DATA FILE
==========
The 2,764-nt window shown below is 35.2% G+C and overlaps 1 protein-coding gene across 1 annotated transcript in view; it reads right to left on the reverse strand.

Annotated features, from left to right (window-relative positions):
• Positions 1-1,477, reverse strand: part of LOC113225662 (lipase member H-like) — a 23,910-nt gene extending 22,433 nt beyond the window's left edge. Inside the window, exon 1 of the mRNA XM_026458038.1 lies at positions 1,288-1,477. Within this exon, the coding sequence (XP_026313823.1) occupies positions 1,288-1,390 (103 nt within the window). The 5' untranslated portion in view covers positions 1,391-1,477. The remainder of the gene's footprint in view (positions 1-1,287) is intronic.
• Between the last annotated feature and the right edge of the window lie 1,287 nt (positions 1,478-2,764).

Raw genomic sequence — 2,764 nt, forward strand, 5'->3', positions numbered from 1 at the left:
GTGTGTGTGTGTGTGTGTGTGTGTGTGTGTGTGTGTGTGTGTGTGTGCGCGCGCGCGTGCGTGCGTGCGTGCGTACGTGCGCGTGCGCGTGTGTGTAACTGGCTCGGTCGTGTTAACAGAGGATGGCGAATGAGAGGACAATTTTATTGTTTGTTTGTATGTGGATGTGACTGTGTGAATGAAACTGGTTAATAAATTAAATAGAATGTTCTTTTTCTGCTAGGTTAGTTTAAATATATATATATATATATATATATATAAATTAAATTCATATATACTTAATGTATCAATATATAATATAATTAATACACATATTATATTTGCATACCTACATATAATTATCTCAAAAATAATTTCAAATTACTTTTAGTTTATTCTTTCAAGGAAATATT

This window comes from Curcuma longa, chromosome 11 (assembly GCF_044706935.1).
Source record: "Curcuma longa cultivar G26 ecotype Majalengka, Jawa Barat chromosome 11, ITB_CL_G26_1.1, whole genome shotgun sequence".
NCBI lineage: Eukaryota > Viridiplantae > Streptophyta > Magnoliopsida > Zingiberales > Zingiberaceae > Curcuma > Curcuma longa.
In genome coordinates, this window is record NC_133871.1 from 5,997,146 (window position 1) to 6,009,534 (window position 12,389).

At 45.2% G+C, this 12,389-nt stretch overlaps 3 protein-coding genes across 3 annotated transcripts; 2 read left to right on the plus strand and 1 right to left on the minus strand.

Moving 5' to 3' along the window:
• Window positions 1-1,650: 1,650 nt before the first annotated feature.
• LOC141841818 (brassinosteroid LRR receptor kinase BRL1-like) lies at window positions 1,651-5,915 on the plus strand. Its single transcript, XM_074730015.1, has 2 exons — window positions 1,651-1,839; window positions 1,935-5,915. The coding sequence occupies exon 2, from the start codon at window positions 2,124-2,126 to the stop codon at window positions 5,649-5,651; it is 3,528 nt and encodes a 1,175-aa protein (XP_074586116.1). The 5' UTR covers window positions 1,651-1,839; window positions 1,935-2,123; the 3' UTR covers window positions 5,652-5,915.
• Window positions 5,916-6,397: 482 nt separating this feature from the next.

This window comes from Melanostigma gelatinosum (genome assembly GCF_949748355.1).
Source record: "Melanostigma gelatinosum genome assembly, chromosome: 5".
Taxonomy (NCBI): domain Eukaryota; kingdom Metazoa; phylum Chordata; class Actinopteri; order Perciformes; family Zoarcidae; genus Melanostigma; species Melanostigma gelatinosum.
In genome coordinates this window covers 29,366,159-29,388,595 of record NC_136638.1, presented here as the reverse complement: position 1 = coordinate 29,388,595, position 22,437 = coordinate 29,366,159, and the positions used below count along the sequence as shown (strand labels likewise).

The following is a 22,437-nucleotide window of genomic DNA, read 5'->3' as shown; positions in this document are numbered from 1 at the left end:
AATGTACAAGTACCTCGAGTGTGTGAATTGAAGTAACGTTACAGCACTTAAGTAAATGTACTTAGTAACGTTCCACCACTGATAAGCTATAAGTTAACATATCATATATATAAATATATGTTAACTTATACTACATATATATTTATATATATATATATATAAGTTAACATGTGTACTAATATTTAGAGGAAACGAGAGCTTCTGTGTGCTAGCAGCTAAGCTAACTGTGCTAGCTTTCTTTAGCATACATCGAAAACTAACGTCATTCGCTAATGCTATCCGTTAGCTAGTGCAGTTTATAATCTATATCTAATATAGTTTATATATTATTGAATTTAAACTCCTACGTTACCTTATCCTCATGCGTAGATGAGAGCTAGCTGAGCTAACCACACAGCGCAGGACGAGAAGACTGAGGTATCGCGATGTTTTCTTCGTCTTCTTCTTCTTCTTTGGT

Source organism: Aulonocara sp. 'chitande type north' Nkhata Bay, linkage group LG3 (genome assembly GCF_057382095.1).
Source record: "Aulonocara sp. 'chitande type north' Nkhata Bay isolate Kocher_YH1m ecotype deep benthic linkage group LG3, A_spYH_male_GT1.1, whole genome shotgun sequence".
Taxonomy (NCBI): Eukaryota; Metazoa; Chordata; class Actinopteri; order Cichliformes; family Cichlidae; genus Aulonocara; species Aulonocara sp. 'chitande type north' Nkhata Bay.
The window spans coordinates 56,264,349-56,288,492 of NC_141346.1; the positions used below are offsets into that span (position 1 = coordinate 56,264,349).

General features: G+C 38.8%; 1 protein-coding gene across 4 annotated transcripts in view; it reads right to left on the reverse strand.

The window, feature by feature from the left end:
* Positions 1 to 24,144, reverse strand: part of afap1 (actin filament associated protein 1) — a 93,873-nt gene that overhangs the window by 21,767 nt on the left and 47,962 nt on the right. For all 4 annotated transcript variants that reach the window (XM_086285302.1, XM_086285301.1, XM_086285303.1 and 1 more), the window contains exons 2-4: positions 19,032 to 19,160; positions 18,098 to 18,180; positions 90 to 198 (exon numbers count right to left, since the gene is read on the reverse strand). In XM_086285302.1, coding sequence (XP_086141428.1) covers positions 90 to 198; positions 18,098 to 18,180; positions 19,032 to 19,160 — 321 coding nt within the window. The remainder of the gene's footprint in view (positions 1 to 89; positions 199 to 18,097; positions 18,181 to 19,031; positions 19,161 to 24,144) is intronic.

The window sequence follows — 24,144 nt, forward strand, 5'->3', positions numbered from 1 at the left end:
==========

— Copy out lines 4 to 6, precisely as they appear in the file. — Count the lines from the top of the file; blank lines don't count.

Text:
• Between the last annotated feature and the right edge of the window lie 1,287 nt (positions 1,478-2,764).

Raw genomic sequence — 2,764 nt, forward strand, 5'->3', positions numbered from 1 at the left:
GTGTGTGTGTGTGTGTGTGTGTGTGTGTGTGTGTGTGTGTGTGTGTGCGCGCGCGCGTGCGTGCGTGCGTGCGTACGTGCGCGTGCGCGTGTGTGTAACTGGCTCGGTCGTGTTAACAGAGGATGGCGAATGAGAGGACAATTTTATTGTTTGTTTGTATGTGGATGTGACTGTGTGAATGAAACTGGTTAATAAATTAAATAGAATGTTCTTTTTCTGCTAGGTTAGTTTAAATATATATATATATATATATATATATAAATTAAATTCATATATACTTAATGTATCAATATATAATATAATTAATACACATATTATATTTGCATACCTACATATAATTATCTCAAAAATAATTTCAAATTACTTTTAGTTTATTCTTTCAAGGAAATATT